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Get:25 bionic/main amd64 Packages [786 kB]
Fetched 5,335 kB in 3s (1,671 kB/s)
Reading package lists... Done
Building dependency tree       
Reading state information... Done
37 packages can be upgraded. Run 'apt list --upgradable' to see them.

Install TensorFlow Serving

This is all you need - one command line!

!apt-get install tensorflow-model-server
Reading package lists... Done
Building dependency tree       
Reading state information... Done
The following package was automatically installed and is no longer required:
Use 'apt autoremove' to remove it.
The following NEW packages will be installed:
0 upgraded, 1 newly installed, 0 to remove and 37 not upgraded.
Need to get 136 MB of archives.
After this operation, 0 B of additional disk space will be used.
Get:1 stable/tensorflow-model-server amd64 tensorflow-model-server all 1.13.0 [136 MB]
Fetched 136 MB in 2s (58.6 MB/s)
Selecting previously unselected package tensorflow-model-server.
(Reading database ... 131304 files and directories currently installed.)
Preparing to unpack .../tensorflow-model-server_1.13.0_all.deb ...
Unpacking tensorflow-model-server (1.13.0) ...
Setting up tensorflow-model-server (1.13.0) ...

Start running TensorFlow Serving

This is where we start running TensorFlow Serving and load our model. After it loads we can start making inference requests using REST. There are some important parameters:

  • rest_api_port: The port that you'll use for REST requests.
  • model_name: You'll use this in the URL of REST requests. It can be anything.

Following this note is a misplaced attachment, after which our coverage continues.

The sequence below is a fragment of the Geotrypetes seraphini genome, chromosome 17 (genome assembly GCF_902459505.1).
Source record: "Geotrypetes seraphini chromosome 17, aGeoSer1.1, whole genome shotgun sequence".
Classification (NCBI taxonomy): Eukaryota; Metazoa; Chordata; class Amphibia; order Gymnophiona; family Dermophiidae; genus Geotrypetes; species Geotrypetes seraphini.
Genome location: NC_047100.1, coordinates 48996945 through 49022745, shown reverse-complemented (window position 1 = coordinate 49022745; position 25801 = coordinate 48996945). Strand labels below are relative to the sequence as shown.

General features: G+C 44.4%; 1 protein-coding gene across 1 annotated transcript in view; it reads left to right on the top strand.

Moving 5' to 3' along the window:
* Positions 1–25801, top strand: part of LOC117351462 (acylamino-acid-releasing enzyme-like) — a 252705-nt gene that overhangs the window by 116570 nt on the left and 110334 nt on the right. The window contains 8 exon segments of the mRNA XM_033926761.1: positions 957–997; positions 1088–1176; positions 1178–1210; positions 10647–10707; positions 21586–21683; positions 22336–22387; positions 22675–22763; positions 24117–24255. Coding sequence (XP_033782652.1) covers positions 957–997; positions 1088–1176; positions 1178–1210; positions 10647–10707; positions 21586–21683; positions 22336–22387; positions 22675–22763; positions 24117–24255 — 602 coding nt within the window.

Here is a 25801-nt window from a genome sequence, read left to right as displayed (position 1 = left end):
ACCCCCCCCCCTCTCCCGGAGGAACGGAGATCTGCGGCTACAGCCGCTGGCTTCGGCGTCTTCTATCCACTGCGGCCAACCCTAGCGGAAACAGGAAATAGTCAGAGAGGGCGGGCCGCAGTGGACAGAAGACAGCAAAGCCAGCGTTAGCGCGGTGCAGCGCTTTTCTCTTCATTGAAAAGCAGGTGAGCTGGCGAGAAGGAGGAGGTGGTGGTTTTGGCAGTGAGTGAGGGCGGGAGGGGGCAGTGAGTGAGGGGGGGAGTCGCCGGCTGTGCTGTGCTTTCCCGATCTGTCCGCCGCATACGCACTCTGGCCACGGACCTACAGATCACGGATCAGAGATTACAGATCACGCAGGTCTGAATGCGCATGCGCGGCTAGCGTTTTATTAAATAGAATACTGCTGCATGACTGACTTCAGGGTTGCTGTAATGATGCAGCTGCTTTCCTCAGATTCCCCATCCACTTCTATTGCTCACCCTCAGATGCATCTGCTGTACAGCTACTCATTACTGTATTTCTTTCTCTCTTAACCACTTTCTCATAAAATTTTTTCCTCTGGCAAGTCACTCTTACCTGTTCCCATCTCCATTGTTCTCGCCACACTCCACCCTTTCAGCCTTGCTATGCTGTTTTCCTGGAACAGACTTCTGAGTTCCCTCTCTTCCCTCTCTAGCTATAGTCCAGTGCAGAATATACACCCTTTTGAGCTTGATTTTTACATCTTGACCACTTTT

• model_base_path: This is the path to the directory where you've saved your model.
os.environ["MODEL_DIR"] = MODEL_DIR
%%bash --bg 
nohup tensorflow_model_server \
  --rest_api_port=8501 \
  --model_name=fashion_model \
  --model_base_path="${MODEL_DIR}" >server.log 2>&1

Starting job # 0 in a separate thread.
!tail server.log
2019-04-16 23:57:13.903708: I external/org_tensorflow/tensorflow/cc/saved_model/] Reading SavedModel from: /tmp/1
2019-04-16 23:57:13.905313: I external/org_tensorflow/tensorflow/cc/saved_model/] Reading meta graph with tags { serve }
2019-04-16 23:57:13.906761: I external/org_tensorflow/tensorflow/core/platform/] Your CPU supports instructions that this TensorFlow binary was not compiled to use: AVX2 FMA
2019-04-16 23:57:13.918934: I external/org_tensorflow/tensorflow/cc/saved_model/] Restoring SavedModel bundle.
2019-04-16 23:57:13.931921: I external/org_tensorflow/tensorflow/cc/saved_model/] SavedModel load for tags { serve }; Status: success. Took 28202 microseconds.